In part one of this series on Scrum Ceremonies to Add to Your Sprint, we discussed pre-refinement, and in part two, we talked about demo prep. In this final installment, let’s talk about team flex time.
Do you find yourself struggling to get rapid enough feedback from your fellow devs? Do you feel that, as a tech lead, you don’t have enough time to support more junior devs? Are blockers piling up, and you don’t know when or how to ask for help or when they will be addressed? Do you wish you had more examples of how your peers approached problems? Or that your team gelled better? If so, team flex time might be a tool you can use to support these issues.
What is the goal?
Team flex time was created as a space for devs to learn from each other. It offered an opportunity to see how others think about approaching coding problems, or to swarm on resolving blockers in addition to pairing on code. The goal is to provide a regularly scheduled touchpoint outside regular pairing sessions.
Who is involved?
This exercise is mostly focused on alleviating blockers for active development work. So, depending on the shape of your team, this will likely include a minimum of tech lead(s) and developers. At times, it might be valuable to bring in the designers, QA, or other folks on your team. Developers should reflect on what gaps they have and how they can get the most value out of these sessions. And sometimes, that might mean not attending.
What might it look like?
Devs come together on a regularly scheduled basis. Folks start the meeting by bringing up what they need help with or want to talk about. Teams prioritize based on urgency and value (often with the support of the tech lead or senior devs).
How you spend time depends on the needs of the team. Folks might pair or swarm together on a specific part of a story. It could look like helping each other get started on a story. Or, it could look like offering a framework of how to move forward on a specific issue. On the other hand, it might be asking to better understand someone’s pull request (PR). The goal is a mixture of questions and answers from the entire team.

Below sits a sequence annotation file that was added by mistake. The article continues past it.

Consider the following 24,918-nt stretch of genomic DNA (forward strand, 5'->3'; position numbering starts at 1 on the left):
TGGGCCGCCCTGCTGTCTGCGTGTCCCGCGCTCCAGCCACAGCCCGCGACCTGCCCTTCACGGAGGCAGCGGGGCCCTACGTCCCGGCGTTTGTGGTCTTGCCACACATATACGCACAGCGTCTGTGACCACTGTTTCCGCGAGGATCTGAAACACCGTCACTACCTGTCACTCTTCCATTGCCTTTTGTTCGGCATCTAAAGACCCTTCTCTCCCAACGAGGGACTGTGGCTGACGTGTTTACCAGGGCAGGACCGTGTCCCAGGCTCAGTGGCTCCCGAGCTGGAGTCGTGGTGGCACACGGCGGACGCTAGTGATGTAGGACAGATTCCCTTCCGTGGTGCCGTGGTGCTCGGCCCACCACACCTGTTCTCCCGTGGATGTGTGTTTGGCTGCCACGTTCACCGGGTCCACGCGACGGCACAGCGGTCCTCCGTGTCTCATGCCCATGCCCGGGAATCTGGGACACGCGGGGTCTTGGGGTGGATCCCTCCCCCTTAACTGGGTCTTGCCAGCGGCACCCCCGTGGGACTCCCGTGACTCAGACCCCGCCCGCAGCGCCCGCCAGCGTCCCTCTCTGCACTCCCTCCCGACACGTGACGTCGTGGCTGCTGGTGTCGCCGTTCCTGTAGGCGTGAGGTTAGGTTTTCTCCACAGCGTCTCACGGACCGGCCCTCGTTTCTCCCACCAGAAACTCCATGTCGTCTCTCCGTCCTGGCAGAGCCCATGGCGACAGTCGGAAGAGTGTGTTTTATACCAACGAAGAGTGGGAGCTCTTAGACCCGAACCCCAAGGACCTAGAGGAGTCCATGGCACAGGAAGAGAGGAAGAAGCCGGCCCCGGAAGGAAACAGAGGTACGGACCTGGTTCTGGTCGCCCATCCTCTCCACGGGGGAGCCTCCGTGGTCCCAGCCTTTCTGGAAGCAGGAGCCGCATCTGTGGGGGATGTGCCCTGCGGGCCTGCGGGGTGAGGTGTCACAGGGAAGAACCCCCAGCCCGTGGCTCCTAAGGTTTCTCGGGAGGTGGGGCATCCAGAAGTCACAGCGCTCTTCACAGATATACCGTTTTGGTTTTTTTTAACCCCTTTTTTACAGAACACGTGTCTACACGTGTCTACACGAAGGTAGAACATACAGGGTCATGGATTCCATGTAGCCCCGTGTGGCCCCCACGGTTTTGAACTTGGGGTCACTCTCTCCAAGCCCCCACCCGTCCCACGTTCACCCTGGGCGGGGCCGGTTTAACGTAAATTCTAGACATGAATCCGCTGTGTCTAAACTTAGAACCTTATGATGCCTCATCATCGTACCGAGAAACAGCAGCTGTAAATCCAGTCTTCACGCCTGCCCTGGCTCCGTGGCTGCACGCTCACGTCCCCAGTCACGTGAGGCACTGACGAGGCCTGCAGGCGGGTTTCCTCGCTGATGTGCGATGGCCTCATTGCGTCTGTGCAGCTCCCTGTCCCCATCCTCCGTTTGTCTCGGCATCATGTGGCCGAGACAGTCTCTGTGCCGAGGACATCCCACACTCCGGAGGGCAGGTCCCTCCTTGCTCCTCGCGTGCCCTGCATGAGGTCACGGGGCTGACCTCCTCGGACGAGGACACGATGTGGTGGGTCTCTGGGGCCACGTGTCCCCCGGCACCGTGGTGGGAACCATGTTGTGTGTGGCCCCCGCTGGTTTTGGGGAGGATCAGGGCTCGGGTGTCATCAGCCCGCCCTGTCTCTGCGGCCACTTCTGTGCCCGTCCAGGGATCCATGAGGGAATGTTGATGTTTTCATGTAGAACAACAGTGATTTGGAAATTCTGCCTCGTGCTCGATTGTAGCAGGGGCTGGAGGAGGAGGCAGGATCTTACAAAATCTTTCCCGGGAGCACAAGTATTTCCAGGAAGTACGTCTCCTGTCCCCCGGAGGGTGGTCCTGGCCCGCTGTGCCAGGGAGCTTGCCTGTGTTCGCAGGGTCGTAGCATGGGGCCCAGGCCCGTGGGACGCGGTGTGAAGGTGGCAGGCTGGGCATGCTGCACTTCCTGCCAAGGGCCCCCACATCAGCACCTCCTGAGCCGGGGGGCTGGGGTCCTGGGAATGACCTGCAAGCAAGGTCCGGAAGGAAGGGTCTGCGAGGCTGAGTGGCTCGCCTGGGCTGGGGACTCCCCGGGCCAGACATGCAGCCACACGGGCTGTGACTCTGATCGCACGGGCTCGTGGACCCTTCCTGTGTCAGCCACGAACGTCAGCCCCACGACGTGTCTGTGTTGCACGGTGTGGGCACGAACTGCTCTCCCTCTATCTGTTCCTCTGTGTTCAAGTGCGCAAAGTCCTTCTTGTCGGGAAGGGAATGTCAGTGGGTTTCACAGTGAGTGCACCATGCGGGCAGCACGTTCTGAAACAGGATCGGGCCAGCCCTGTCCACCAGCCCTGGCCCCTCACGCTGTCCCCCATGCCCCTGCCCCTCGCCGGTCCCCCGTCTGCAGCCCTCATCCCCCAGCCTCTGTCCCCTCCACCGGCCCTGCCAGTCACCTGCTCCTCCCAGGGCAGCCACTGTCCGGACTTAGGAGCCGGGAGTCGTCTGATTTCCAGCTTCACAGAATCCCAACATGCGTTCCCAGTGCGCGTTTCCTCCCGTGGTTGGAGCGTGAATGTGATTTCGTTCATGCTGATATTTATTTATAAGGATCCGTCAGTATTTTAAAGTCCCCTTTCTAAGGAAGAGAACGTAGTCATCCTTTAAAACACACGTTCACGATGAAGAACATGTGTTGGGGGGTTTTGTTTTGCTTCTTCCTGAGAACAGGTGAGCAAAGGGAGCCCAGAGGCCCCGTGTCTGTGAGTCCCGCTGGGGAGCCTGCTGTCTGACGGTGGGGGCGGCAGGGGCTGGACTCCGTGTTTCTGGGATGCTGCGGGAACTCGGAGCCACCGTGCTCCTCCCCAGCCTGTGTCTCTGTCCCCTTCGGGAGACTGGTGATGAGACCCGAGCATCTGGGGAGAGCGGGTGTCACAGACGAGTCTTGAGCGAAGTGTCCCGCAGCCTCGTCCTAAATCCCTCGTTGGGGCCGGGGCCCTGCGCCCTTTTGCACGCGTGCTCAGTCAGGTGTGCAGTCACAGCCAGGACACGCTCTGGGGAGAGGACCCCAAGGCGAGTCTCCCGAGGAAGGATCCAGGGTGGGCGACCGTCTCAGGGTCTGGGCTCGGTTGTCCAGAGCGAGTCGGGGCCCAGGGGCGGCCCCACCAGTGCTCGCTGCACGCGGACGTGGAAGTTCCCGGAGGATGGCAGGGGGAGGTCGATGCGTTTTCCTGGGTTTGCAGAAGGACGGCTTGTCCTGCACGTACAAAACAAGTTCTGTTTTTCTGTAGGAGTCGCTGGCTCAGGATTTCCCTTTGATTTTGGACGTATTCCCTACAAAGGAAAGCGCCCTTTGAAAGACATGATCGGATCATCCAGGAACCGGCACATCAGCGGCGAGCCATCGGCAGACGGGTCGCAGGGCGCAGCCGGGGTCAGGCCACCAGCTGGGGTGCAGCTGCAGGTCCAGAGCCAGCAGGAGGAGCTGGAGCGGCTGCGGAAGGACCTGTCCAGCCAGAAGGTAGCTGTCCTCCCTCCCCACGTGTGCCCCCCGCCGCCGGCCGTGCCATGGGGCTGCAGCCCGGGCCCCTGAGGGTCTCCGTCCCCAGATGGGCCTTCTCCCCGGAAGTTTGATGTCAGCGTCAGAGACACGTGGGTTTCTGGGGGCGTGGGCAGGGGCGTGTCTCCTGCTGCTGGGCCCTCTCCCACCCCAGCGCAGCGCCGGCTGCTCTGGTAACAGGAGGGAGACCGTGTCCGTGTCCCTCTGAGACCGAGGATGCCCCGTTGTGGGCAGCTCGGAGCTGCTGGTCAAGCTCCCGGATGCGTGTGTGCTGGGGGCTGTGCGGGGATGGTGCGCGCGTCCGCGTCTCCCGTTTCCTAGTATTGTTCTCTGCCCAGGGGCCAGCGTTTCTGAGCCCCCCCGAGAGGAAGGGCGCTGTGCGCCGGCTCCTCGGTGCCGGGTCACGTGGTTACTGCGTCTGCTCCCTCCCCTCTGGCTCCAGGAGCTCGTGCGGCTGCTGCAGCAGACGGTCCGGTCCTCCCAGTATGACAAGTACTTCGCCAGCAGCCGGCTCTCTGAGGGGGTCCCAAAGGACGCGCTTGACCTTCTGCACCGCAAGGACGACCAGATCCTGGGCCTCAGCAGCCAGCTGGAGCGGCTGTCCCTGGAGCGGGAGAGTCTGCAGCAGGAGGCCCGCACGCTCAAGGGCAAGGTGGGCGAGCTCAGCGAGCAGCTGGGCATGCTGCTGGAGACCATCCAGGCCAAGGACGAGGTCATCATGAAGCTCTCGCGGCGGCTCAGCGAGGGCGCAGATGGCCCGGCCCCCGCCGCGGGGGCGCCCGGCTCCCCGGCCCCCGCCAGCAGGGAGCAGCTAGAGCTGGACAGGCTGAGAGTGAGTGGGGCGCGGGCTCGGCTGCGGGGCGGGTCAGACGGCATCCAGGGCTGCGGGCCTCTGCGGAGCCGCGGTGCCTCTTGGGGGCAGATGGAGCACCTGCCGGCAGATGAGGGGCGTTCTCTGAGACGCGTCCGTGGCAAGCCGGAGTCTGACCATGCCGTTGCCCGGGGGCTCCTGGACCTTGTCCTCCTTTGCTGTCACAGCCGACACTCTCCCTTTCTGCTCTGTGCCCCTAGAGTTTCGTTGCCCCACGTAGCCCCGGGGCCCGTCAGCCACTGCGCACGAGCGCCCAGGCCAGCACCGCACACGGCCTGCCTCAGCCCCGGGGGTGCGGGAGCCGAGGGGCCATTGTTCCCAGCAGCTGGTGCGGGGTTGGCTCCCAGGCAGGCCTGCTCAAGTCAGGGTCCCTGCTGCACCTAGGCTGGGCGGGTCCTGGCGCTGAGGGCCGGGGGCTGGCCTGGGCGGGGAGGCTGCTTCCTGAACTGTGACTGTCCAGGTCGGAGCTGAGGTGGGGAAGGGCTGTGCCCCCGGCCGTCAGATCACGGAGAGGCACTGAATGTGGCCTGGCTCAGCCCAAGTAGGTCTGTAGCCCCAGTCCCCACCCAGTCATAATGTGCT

Asking for help is expressing vulnerability. All team spaces, and especially this one, should focus on supporting learning and building trust. team flex time fails if teams are not fostering a high-trust environment.
How often is Team Flex Time?
In the beginning, more often is likely helpful. As teams settle into a groove, you can reduce the frequency or remove this ceremony altogether. Teams should continue to re-evaluate throughout the project.
What is the Value Proposition?
From my perspective, tech leads and junior devs get the most value out of Team Flex Time. This is especially true when there aren’t mid-level or other senior devs on the team.
Benefits for Tech Leads
Tech leads are often pulled in many directions, and it can be hard to keep up with regular mentoring. Junior devs can require a lot of hands-on support while they get rolling. The challenge I’ve seen is that sometimes, tech leads can’t provide timely enough feedback to junior devs. If there are other senior or mid-level devs, this problem might not be as negatively impactful.
Team Flex Time offers tech leads and junior devs a designated time to triage and address blockers. This can build comfort in asking for help while addressing immediate issues. Another benefit is building rapport with tech leads and the team more broadly.
Tech leads may choose to step back and allow other team members to have a go at answering questions with the support of the tech lead. Again, this provides the opportunity to teach and learn.
Benefits for Junior Devs
Increased interaction with the team can help new or more junior folks settle in. This can be a great opportunity to get a feel for how the team works together. This can be a space that demonstrates different approaches to solving problems. All while building confidence and trust in your teammates.
This can be a valuable learning opportunity. Teams can practice receiving direct feedback, practice framing questions, and observe how others ask questions and solve problems. Sometimes we don’t know when to ask for help or even what to ask for help on. Team Flex Time can help reduce lag time and prevent folks from spinning their wheels.
There is a risk I want to highlight with this. Team flex time shouldn’t be the only time teams swarm or pair. This is just greasing the wheels of building good practices. Ideally, teams would gel into a pattern of regular pairing and appropriate escalation of issues to their team leads. In time, team flex time might disappear altogether as teams have found more refined ways of addressing their blockers. Alternatively, it might turn into less frequent gatherings. Dev syncs or Social Coding Hours are natural spinoffs of these.